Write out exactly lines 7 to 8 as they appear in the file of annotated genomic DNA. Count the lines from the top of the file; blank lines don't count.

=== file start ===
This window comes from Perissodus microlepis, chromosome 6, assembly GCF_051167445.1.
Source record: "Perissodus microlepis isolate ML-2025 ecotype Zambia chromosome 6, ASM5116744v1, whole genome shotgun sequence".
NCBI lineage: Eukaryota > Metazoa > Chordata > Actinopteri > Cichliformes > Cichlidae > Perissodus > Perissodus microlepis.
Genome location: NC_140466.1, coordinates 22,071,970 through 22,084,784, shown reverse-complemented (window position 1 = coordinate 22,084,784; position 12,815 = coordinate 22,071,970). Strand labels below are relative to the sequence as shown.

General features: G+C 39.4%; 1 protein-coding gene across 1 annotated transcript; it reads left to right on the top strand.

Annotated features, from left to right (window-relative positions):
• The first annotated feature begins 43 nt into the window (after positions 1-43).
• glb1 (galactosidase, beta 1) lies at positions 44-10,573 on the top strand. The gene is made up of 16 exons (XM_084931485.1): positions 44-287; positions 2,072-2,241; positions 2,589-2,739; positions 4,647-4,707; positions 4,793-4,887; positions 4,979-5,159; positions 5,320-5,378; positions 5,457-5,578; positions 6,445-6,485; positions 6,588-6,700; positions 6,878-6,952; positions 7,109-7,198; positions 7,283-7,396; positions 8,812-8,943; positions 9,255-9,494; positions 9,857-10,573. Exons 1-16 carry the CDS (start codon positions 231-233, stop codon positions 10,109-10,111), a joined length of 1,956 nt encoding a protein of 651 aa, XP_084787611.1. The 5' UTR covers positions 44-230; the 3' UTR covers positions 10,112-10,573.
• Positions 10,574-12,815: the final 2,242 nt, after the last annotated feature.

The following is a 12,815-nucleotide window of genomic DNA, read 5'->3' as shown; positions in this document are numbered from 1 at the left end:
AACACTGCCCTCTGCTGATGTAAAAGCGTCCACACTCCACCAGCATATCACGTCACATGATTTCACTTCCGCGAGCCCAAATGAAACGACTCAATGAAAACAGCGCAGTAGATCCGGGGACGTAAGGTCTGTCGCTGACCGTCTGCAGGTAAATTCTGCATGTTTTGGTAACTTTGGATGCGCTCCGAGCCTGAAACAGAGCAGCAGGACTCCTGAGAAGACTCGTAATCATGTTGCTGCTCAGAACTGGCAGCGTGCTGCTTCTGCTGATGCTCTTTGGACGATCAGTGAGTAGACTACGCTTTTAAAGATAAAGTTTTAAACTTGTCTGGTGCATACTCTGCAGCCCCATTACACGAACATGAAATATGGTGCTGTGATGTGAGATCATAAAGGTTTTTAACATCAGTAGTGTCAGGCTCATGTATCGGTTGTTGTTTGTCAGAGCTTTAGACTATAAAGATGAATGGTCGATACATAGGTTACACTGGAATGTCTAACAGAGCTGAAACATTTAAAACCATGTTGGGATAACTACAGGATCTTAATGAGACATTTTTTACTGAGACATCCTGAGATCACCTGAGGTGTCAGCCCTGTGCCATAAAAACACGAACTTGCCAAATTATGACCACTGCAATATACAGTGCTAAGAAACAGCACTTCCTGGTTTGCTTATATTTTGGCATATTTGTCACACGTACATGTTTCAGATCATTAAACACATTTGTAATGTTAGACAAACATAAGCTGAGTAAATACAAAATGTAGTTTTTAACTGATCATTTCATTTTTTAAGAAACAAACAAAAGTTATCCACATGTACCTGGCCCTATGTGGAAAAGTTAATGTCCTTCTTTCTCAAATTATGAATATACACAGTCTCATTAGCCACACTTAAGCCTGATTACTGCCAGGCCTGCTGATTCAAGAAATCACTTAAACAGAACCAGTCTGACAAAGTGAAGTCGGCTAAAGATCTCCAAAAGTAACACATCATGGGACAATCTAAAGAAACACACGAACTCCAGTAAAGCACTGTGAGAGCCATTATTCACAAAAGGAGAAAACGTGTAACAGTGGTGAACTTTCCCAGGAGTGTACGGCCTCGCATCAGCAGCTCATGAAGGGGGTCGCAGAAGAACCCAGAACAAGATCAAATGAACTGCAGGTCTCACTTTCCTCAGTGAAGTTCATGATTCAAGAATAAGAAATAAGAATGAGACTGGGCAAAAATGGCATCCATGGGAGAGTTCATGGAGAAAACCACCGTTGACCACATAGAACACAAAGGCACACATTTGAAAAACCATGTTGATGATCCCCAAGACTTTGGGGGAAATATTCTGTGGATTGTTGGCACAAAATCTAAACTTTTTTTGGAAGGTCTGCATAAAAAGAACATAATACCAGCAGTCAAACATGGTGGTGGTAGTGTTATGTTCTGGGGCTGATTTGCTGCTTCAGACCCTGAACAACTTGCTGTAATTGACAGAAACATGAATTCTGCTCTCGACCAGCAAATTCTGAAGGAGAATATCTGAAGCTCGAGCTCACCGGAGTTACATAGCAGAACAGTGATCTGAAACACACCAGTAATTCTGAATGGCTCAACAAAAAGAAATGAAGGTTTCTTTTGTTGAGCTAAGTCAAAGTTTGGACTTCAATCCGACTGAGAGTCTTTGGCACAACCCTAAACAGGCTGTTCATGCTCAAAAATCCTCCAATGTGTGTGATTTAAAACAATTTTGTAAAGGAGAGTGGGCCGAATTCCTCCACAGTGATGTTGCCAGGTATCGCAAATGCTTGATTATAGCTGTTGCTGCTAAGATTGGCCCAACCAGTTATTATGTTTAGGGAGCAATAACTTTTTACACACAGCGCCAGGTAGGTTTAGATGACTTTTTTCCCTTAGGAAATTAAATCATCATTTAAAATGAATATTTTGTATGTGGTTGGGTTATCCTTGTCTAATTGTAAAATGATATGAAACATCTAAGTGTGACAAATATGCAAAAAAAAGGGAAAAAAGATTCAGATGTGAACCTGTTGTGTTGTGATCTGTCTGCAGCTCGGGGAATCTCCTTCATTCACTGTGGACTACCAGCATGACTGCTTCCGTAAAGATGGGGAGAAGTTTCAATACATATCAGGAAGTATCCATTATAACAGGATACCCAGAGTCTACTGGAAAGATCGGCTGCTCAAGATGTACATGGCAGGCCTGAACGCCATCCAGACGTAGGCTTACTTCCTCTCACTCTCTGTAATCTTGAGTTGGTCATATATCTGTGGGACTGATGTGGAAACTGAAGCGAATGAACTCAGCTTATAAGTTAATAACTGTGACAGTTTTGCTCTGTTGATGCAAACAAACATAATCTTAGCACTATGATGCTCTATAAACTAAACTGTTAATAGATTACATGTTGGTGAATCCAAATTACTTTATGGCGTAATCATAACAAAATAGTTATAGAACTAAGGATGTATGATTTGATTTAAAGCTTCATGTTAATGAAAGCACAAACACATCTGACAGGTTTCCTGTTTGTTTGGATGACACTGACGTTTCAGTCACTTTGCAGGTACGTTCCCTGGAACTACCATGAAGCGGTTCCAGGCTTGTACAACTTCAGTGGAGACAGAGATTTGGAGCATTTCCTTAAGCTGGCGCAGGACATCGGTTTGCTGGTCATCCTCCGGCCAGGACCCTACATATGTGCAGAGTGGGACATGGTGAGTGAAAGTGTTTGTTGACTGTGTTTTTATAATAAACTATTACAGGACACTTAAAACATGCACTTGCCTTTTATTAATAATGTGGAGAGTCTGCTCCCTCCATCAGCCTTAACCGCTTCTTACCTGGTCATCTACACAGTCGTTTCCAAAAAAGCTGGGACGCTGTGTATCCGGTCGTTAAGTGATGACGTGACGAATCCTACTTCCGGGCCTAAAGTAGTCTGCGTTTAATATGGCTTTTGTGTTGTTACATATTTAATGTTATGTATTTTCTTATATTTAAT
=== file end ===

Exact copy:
• The first annotated feature begins 43 nt into the window (after positions 1-43).
• glb1 (galactosidase, beta 1) lies at positions 44-10,573 on the top strand. The gene is made up of 16 exons (XM_084931485.1): positions 44-287; positions 2,072-2,241; positions 2,589-2,739; positions 4,647-4,707; positions 4,793-4,887; positions 4,979-5,159; positions 5,320-5,378; positions 5,457-5,578; positions 6,445-6,485; positions 6,588-6,700; positions 6,878-6,952; positions 7,109-7,198; positions 7,283-7,396; positions 8,812-8,943; positions 9,255-9,494; positions 9,857-10,573. Exons 1-16 carry the CDS (start codon positions 231-233, stop codon positions 10,109-10,111), a joined length of 1,956 nt encoding a protein of 651 aa, XP_084787611.1. The 5' UTR covers positions 44-230; the 3' UTR covers positions 10,112-10,573.